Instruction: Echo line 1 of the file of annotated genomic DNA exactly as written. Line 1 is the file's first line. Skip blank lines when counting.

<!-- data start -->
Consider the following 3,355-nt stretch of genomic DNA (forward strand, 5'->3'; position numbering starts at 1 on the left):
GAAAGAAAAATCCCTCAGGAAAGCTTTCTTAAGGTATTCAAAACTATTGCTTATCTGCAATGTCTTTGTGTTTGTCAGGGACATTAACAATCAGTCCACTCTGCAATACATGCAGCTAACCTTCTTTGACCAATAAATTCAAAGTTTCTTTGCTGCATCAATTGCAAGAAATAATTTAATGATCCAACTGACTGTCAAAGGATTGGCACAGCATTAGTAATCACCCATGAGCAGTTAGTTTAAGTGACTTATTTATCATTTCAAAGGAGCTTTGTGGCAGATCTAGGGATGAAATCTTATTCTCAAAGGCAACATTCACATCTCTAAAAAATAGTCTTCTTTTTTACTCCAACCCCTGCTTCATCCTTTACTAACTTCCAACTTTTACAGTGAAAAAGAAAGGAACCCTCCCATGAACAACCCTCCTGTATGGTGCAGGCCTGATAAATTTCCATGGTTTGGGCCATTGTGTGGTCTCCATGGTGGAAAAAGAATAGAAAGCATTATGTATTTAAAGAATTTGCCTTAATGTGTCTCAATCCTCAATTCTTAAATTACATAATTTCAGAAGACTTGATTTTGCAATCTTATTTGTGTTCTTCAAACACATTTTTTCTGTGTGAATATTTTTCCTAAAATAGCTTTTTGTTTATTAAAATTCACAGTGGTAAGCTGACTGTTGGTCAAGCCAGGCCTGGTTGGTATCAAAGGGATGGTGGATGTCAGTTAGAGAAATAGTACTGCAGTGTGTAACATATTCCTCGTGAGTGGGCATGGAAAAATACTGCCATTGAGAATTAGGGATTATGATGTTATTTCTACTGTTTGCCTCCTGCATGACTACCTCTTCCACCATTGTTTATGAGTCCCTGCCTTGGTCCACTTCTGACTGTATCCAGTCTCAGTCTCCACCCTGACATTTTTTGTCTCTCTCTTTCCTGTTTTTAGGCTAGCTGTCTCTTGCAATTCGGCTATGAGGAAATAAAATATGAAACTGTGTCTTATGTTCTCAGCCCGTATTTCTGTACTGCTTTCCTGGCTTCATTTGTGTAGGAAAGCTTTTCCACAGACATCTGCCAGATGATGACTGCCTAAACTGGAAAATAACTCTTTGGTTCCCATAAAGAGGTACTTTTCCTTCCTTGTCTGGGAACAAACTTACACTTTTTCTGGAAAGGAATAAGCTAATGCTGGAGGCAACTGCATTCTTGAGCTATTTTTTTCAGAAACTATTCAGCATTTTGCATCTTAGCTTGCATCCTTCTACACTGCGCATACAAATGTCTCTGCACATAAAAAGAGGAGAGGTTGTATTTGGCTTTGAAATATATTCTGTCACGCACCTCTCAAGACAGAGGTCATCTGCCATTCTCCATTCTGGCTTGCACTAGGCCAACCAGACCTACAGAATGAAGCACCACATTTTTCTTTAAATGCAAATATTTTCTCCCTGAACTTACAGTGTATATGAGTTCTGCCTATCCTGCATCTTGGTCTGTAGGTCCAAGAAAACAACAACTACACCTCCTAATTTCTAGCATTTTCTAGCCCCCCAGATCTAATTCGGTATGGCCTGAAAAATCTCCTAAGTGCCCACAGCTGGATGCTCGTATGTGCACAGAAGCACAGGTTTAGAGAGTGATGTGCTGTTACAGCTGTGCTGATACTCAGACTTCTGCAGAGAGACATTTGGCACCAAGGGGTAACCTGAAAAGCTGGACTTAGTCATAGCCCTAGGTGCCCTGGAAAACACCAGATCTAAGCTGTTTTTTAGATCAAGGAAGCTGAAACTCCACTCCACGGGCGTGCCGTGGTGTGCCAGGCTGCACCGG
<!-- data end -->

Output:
Consider the following 3,355-nt stretch of genomic DNA (forward strand, 5'->3'; position numbering starts at 1 on the left):